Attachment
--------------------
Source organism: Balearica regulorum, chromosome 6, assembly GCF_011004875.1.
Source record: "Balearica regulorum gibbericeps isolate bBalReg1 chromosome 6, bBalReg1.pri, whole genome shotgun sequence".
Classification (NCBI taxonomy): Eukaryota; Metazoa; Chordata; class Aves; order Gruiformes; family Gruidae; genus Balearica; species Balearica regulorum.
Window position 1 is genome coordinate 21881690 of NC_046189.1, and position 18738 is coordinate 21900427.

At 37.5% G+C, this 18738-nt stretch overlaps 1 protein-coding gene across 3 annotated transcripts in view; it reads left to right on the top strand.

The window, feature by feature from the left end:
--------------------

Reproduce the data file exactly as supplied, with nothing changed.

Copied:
Source organism: Balearica regulorum, chromosome 6, assembly GCF_011004875.1.
Source record: "Balearica regulorum gibbericeps isolate bBalReg1 chromosome 6, bBalReg1.pri, whole genome shotgun sequence".
Classification (NCBI taxonomy): Eukaryota; Metazoa; Chordata; class Aves; order Gruiformes; family Gruidae; genus Balearica; species Balearica regulorum.
Window position 1 is genome coordinate 21881690 of NC_046189.1, and position 18738 is coordinate 21900427.

At 37.5% G+C, this 18738-nt stretch overlaps 1 protein-coding gene across 3 annotated transcripts in view; it reads left to right on the top strand.

The window, feature by feature from the left end: